August 11, 2022
It seems obvious to so many that interest rates drive the value trade. After all, growth stocks have much longer-dated cash flows than value stocks and thus should be a “longer duration” asset and move more with longer-term interest rates, right? This is taken as an axiomatic given in countless pundit and press observations. However, it’s not nearly that simple, and mostly it’s just not true.
August 5, 2022
This adds another three months of data to the May entry in our series of value spread updates. Over the past two months, some portion of the market went temporarily (I hope) insane, punishing value, as we measure it, to the point where the value spread has retraced most of its modest gains since the beginning of the year. The world doesn’t steadily move a little bit towards what we think is rational each day – painfully for us, it’s not a linear process. But this changes nothing about our belief in the outlook for value.
July 12, 2022
Our systematic stock selection process is far from just “value.” And yet from 2018-2020 for the bad and 2021-2022 for the good, our world has indeed been all about value. What gives? This post reviews our correlation to value, delving into a few periods when it became the dominant part of our process. We find that when value dominates, it has usually been in bubble periods of irrational losses for value (and in their more pleasant aftermaths).
May 27, 2022
It often seems like the world sees value investing as either implicitly or explicitly all about the technology sector vs. everything else. In reality, there are many different kinds of strategies and bets that are often labeled “value.” Our value bet is long and short extremely diversified portfolios of global stocks with a serious attempt not to bet on industries (like tech) – and we are very happy about that, both long-term strategically and tactically today.
May 9, 2022
Over these additional three months, value’s returns, as we measure them, have continued apace. Since February, the value spread has fallen slightly, though it remains near its tech bubble peak, at around a 95th percentile. Reminder — a massive valuation dislocation says very little about the timing of when it falls back to earth. But it’s nice to see it start and still leave the spread incredibly high.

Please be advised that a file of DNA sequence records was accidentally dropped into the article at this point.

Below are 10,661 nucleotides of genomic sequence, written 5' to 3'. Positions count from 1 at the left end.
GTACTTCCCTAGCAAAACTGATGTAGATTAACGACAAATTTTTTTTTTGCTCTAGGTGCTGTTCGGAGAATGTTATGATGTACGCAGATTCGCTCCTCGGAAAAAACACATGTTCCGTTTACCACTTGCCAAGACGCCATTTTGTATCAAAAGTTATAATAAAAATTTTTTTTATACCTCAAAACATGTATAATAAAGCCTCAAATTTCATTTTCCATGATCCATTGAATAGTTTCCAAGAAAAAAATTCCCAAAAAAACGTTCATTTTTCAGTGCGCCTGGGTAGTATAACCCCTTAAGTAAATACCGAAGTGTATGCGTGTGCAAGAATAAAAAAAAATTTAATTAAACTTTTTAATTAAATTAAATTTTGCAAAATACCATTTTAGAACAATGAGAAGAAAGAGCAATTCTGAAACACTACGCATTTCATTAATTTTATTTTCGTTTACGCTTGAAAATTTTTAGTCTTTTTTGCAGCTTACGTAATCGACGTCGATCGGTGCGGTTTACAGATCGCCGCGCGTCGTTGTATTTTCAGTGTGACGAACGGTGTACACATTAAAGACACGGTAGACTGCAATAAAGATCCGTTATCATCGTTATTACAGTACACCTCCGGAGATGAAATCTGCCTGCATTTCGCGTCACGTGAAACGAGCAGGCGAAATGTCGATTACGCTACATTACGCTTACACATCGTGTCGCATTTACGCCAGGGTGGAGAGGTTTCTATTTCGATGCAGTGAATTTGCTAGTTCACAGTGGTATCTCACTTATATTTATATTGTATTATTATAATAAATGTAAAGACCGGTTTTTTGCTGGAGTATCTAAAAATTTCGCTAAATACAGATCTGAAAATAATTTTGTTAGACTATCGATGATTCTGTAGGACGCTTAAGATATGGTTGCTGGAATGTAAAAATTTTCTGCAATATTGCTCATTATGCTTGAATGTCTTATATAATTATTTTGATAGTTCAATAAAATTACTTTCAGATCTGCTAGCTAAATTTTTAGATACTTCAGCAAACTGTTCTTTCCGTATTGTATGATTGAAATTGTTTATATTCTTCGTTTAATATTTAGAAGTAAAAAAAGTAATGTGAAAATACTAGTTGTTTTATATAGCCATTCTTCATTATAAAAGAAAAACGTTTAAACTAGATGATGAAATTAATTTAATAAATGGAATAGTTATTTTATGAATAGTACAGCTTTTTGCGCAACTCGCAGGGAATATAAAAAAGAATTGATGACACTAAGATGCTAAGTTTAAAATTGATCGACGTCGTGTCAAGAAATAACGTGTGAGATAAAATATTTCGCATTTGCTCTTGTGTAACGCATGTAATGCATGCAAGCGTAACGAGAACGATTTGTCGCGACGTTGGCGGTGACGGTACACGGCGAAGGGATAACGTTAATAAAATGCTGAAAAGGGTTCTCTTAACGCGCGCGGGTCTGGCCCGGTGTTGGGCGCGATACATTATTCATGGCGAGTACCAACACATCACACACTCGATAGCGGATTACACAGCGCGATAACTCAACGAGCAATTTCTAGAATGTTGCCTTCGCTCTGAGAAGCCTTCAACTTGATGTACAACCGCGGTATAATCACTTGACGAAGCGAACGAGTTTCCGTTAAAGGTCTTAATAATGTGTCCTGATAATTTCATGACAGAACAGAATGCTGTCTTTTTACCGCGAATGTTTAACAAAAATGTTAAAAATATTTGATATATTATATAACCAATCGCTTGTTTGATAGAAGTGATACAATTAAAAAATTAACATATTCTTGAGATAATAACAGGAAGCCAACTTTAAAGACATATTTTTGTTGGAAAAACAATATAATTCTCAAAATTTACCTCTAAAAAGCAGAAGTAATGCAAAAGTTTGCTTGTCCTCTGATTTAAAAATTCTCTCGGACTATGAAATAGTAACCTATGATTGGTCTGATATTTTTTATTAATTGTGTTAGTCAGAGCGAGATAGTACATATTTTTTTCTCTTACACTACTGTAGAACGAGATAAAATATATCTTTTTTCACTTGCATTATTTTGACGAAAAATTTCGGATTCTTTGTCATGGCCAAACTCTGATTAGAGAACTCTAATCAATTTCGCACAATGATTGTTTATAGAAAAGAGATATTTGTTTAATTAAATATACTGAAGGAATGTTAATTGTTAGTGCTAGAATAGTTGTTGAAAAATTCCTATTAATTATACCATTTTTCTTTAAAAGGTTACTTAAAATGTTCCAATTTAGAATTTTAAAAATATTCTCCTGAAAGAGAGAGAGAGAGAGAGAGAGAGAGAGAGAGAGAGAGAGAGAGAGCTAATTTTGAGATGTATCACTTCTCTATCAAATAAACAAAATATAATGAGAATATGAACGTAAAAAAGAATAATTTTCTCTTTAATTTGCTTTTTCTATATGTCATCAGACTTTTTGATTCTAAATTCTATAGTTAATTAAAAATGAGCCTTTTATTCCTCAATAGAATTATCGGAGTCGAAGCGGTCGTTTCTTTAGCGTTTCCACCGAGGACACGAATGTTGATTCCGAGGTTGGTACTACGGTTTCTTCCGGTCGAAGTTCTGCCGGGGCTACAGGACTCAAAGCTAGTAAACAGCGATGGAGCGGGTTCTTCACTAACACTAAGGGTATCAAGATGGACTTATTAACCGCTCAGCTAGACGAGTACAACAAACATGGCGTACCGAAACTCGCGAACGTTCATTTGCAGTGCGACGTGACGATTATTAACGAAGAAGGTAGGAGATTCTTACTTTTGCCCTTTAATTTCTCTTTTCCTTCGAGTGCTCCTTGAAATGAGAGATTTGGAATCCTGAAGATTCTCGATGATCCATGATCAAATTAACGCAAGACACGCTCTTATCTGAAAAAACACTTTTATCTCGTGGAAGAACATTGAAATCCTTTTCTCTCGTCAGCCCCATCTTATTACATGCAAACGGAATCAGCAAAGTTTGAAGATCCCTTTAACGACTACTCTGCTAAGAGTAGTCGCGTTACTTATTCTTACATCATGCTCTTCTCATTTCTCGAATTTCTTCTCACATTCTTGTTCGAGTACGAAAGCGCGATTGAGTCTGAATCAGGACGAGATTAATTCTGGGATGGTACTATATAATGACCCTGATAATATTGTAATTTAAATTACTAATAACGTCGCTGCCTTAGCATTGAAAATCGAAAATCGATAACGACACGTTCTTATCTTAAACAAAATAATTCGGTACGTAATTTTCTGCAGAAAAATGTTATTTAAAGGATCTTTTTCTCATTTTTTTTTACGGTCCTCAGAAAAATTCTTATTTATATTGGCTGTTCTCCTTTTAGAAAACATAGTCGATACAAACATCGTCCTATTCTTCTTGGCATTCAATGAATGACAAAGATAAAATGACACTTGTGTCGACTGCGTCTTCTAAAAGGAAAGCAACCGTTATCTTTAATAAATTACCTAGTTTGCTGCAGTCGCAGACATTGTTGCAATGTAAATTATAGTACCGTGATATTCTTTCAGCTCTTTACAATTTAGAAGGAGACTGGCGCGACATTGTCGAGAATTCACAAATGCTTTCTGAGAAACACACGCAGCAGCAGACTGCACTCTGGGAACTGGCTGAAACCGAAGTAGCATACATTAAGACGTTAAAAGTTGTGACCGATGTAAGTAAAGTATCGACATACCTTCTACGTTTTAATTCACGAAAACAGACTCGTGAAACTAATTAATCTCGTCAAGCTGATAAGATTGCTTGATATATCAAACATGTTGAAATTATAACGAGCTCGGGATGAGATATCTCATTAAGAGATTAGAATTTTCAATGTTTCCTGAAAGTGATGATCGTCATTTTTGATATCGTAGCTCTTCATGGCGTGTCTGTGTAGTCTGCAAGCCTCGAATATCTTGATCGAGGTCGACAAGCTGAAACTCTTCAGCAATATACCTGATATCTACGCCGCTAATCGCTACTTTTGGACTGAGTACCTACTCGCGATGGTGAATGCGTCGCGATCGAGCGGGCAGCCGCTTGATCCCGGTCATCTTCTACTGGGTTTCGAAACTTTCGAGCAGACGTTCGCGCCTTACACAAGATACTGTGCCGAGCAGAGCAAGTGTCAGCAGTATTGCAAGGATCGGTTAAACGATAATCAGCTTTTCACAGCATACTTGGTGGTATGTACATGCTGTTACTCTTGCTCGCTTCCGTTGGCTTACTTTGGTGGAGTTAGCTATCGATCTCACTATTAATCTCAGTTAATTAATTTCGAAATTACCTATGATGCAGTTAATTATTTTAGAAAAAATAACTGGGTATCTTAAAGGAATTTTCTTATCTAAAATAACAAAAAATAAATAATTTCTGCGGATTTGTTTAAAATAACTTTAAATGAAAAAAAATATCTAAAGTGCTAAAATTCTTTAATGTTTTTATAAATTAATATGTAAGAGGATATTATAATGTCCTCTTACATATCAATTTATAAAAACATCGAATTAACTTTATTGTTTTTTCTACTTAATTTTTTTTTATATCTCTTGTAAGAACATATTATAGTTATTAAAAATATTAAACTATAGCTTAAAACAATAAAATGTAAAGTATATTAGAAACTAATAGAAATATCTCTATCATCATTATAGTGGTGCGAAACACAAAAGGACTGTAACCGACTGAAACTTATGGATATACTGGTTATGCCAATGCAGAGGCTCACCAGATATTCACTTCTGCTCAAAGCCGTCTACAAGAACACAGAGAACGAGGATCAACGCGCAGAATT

April 4, 2022
My colleague and former classmate Antti Ilmanen is at it again with his second book, Investing Amid Low Expected Returns. Very rarely does a sequel stand up to the original (see Jaws II), but that's certainly not the case here!
February 23, 2022
Man Group recently wrote an op-ed titled “Short-selling does not count as a carbon offset.” Of course we agree it doesn’t. But the headline is quite misleading if taken to mean shorting has no role in the fight to reduce carbon emissions. Shorting does exactly what it’s supposed to do – raise the cost of capital to the emitters, even more so than divestment.
February 4, 2022
Over these past two months, value’s returns, as we measure them, have been incredibly strong. This has killed the value spread. That is, it’s about as high as it was in the tech bubble. Just not as high as a few months ago. Yes, “killed” was sarcasm.
December 16, 2021
They say a picture is worth 1000 words. I’m embracing the concept in this post, which is just a single graph presenting the value spread constructed using the methodology that most closely reflects how we actually view value at AQR. Spoiler alert: the spread continued to explode higher in 2021. Despite this, we still made some money on value this year, which makes us very excited for 2022 and beyond. Also, if we’re wrong, I think I can make an NFT of this graph and really cash in.
September 7, 2021
It would be an understatement to say there is confusion in the industry about the use of shorting in an ESG context. When it comes to calculating a portfolio’s ESG score, we have heard arguments ranging from "ignore the shorts” to “net them against longs,” and, my favorite as it’s creatively insane, “pretend the shorts are actually longs.” This note explains why it is critical that shorts be properly accounted for, so that investors can use shorting to reduce carbon exposure, to get to net zero or to achieve other ESG goals.